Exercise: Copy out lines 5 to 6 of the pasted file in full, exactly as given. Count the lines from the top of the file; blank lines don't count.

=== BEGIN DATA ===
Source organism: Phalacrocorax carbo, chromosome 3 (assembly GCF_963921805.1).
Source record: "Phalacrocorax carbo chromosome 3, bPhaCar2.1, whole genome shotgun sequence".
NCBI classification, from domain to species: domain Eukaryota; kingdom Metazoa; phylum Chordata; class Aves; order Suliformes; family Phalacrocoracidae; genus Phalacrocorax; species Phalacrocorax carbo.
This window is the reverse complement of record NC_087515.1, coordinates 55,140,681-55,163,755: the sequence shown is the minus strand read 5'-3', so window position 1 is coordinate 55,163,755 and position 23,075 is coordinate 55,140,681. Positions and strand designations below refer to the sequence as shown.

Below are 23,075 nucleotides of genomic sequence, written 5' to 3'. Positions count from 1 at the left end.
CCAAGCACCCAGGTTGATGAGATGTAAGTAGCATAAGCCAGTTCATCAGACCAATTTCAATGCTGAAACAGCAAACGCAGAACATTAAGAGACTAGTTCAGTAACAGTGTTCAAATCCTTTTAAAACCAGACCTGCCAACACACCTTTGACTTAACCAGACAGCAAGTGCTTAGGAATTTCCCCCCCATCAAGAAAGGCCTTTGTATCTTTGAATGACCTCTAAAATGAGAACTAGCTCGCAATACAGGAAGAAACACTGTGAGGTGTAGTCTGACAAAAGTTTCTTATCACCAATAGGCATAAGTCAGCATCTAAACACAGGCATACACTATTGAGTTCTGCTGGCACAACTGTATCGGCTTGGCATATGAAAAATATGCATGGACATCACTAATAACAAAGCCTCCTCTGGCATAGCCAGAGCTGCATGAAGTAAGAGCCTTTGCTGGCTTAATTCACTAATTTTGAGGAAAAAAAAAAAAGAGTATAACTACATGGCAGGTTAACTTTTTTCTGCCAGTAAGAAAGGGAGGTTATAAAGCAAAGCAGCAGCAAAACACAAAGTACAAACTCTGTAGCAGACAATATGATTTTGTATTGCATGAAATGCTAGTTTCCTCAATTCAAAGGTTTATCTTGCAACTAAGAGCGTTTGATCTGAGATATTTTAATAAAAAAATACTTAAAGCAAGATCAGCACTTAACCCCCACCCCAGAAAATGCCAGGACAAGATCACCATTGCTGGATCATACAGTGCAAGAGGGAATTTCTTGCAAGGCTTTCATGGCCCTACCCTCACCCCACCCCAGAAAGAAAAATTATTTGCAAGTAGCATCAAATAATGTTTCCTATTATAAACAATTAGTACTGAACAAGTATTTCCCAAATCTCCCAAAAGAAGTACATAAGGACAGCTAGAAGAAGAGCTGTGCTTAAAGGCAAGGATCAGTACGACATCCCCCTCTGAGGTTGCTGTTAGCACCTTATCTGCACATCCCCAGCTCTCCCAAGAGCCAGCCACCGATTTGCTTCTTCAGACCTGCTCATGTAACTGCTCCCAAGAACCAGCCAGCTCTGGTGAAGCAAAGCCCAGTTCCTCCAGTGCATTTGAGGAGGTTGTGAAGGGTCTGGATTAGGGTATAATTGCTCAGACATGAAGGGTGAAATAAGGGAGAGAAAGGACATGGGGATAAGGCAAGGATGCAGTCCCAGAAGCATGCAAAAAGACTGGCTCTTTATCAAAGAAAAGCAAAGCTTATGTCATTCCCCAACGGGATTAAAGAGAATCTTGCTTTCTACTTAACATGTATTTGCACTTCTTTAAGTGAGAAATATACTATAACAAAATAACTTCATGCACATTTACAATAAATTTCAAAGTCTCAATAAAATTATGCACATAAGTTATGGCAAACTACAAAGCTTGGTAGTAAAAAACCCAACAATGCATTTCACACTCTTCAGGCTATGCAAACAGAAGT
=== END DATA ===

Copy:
Below are 23,075 nucleotides of genomic sequence, written 5' to 3'. Positions count from 1 at the left end.
CCAAGCACCCAGGTTGATGAGATGTAAGTAGCATAAGCCAGTTCATCAGACCAATTTCAATGCTGAAACAGCAAACGCAGAACATTAAGAGACTAGTTCAGTAACAGTGTTCAAATCCTTTTAAAACCAGACCTGCCAACACACCTTTGACTTAACCAGACAGCAAGTGCTTAGGAATTTCCCCCCCATCAAGAAAGGCCTTTGTATCTTTGAATGACCTCTAAAATGAGAACTAGCTCGCAATACAGGAAGAAACACTGTGAGGTGTAGTCTGACAAAAGTTTCTTATCACCAATAGGCATAAGTCAGCATCTAAACACAGGCATACACTATTGAGTTCTGCTGGCACAACTGTATCGGCTTGGCATATGAAAAATATGCATGGACATCACTAATAACAAAGCCTCCTCTGGCATAGCCAGAGCTGCATGAAGTAAGAGCCTTTGCTGGCTTAATTCACTAATTTTGAGGAAAAAAAAAAAAGAGTATAACTACATGGCAGGTTAACTTTTTTCTGCCAGTAAGAAAGGGAGGTTATAAAGCAAAGCAGCAGCAAAACACAAAGTACAAACTCTGTAGCAGACAATATGATTTTGTATTGCATGAAATGCTAGTTTCCTCAATTCAAAGGTTTATCTTGCAACTAAGAGCGTTTGATCTGAGATATTTTAATAAAAAAATACTTAAAGCAAGATCAGCACTTAACCCCCACCCCAGAAAATGCCAGGACAAGATCACCATTGCTGGATCATACAGTGCAAGAGGGAATTTCTTGCAAGGCTTTCATGGCCCTACCCTCACCCCACCCCAGAAAGAAAAATTATTTGCAAGTAGCATCAAATAATGTTTCCTATTATAAACAATTAGTACTGAACAAGTATTTCCCAAATCTCCCAAAAGAAGTACATAAGGACAGCTAGAAGAAGAGCTGTGCTTAAAGGCAAGGATCAGTACGACATCCCCCTCTGAGGTTGCTGTTAGCACCTTATCTGCACATCCCCAGCTCTCCCAAGAGCCAGCCACCGATTTGCTTCTTCAGACCTGCTCATGTAACTGCTCCCAAGAACCAGCCAGCTCTGGTGAAGCAAAGCCCAGTTCCTCCAGTGCATTTGAGGAGGTTGTGAAGGGTCTGGATTAGGGTATAATTGCTCAGACATGAAGGGTGAAATAAGGGAGAGAAAGGACATGGGGATAAGGCAAGGATGCAGTCCCAGAAGCATGCAAAAAGACTGGCTCTTTATCAAAGAAAAGCAAAGCTTATGTCATTCCCCAACGGGATTAAAGAGAATCTTGCTTTCTACTTAACATGTATTTGCACTTCTTTAAGTGAGAAATATACTATAACAAAATAACTTCATGCACATTTACAATAAATTTCAAAGTCTCAATAAAATTATGCACATAAGTTATGGCAAACTACAAAGCTTGGTAGTAAAAAACCCAACAATGCATTTCACACTCTTCAGGCTATGCAAACAGAAGT